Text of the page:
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Permanent link (DOI): https://doi.org/10.7939/R3XS6F

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Theses and Dissertations

Urine metabolomics and colorectal cancer screening Open Access

Descriptions

Other title
Subject/Keyword
public health
screening
polyps
urine metabolomics
colorectal cancer
Type of item
Thesis
Degree grantor
University of Alberta
Author or creator
Wang, Haili
Supervisor and department
Fedorak, Richard (Gastroenterology)
Examining committee member and department
Fedorak, Richard (Gastroenterology)
Schiller, Dan (Surgery)
Goodman, Karen (Gastroenterolgy & School of Public Health)
Adamko, Darryl (Pediatirc Pulmonary Medicine)
Befus, Dean (Pulmonary Medicine)
Clarence (Gastroenterology)
Department
School Public Health Sciences
Specialization

Date accepted
2012-05-31T10:26:03Z
Graduation date
2011-06
Degree
Master of Science
Degree level
Master's
Abstract
Colorectal cancer (CRC) is a major public health concern. The current population-based screening method used world-wide is fecal occult blood testing (FOBT), however this test has very low sensitivity for both colorectal cancer and adenomatous (pre-cancerous) polyps and is associated with low compliance. Metabolomics is a new field of science to study small molecules of metabolism and existing literature on metabolomics and CRC is limited. In this thesis, urine metabolomics has been shown to represent a novel, non-invasive, well-accepted screening tool for detecting CRC and adenomatous polyps with high sensitivity. The metabolomic fingerprint of CRC and that of adenomatous polyps have been explored to further understand metabolic changes in these disease states. After curative treatment of CRC, the CRC metabolomic fingerprint has been shown to remain.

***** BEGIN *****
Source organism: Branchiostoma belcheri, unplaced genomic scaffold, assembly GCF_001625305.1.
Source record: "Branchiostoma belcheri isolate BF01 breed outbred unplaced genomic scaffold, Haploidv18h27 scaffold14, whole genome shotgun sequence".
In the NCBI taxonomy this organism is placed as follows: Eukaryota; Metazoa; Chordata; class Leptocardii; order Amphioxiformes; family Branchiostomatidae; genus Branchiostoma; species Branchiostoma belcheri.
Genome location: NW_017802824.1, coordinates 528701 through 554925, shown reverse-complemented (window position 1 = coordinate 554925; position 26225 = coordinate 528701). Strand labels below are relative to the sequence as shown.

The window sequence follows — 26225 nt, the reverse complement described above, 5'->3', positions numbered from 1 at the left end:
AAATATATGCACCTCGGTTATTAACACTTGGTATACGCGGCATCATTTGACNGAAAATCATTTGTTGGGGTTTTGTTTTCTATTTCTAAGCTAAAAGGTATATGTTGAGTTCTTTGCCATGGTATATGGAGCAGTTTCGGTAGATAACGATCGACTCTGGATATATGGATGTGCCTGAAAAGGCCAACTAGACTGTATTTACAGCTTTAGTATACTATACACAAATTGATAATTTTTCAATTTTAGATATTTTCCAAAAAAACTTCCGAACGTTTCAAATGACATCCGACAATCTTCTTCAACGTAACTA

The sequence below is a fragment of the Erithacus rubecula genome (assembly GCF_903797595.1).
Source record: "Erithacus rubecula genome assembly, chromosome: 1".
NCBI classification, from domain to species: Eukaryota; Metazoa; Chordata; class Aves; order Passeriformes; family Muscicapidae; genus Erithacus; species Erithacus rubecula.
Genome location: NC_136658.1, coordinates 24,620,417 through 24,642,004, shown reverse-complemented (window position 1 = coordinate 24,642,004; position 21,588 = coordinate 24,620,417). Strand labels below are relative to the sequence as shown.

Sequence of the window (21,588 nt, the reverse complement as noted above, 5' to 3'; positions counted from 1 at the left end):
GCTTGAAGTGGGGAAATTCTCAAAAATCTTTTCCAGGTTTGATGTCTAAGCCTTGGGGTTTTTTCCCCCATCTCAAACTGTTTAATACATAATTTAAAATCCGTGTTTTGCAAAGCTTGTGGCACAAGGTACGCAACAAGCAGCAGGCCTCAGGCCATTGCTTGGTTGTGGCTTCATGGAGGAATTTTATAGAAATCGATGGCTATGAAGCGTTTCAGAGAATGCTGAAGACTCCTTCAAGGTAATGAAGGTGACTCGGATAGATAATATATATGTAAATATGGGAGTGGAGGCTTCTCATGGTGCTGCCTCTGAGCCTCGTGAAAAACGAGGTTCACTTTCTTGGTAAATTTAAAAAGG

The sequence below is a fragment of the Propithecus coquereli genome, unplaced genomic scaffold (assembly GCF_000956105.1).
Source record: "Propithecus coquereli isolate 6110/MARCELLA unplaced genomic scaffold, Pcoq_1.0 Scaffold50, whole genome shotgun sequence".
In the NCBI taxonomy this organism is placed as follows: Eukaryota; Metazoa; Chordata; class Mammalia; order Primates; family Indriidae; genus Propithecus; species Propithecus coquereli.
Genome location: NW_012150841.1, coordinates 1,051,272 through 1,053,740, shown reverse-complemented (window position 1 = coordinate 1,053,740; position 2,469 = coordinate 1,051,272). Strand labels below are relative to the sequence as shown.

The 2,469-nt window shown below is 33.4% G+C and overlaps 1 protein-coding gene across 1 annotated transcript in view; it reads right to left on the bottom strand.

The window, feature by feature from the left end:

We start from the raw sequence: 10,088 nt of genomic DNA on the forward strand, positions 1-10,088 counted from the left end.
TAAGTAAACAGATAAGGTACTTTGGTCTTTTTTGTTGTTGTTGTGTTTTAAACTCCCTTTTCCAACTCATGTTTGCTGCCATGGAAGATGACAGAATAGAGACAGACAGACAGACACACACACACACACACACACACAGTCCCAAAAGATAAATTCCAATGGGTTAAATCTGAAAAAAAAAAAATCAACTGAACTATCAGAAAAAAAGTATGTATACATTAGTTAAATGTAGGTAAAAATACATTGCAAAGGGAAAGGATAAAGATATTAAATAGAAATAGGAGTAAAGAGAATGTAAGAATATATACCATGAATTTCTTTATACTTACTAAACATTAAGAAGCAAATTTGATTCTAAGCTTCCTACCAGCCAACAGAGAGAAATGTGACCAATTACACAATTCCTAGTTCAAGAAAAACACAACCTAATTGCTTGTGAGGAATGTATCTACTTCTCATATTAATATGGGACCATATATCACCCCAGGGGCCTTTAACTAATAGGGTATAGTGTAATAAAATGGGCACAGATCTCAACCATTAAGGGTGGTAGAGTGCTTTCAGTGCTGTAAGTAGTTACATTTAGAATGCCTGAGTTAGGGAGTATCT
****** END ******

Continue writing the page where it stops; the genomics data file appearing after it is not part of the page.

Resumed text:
Language
English
DOI
doi:10.7939/R3XS6F
Rights
Permission is hereby granted to the University of Alberta Libraries to reproduce single copies of this thesis and to lend or sell such copies for private, scholarly or scientific research purposes only. Where the thesis is converted to, or otherwise made available in digital form, the University of Alberta will advise potential users of the thesis of these terms. The author reserves all other publication and other rights in association with the copyright in the thesis and, except as herein before provided, neither the thesis nor any substantial portion thereof may be printed or otherwise reproduced in any material form whatsoever without the author's prior written permission.
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File title: Haili's Thesis - final.pdf
File title: Haili's Thesis - final
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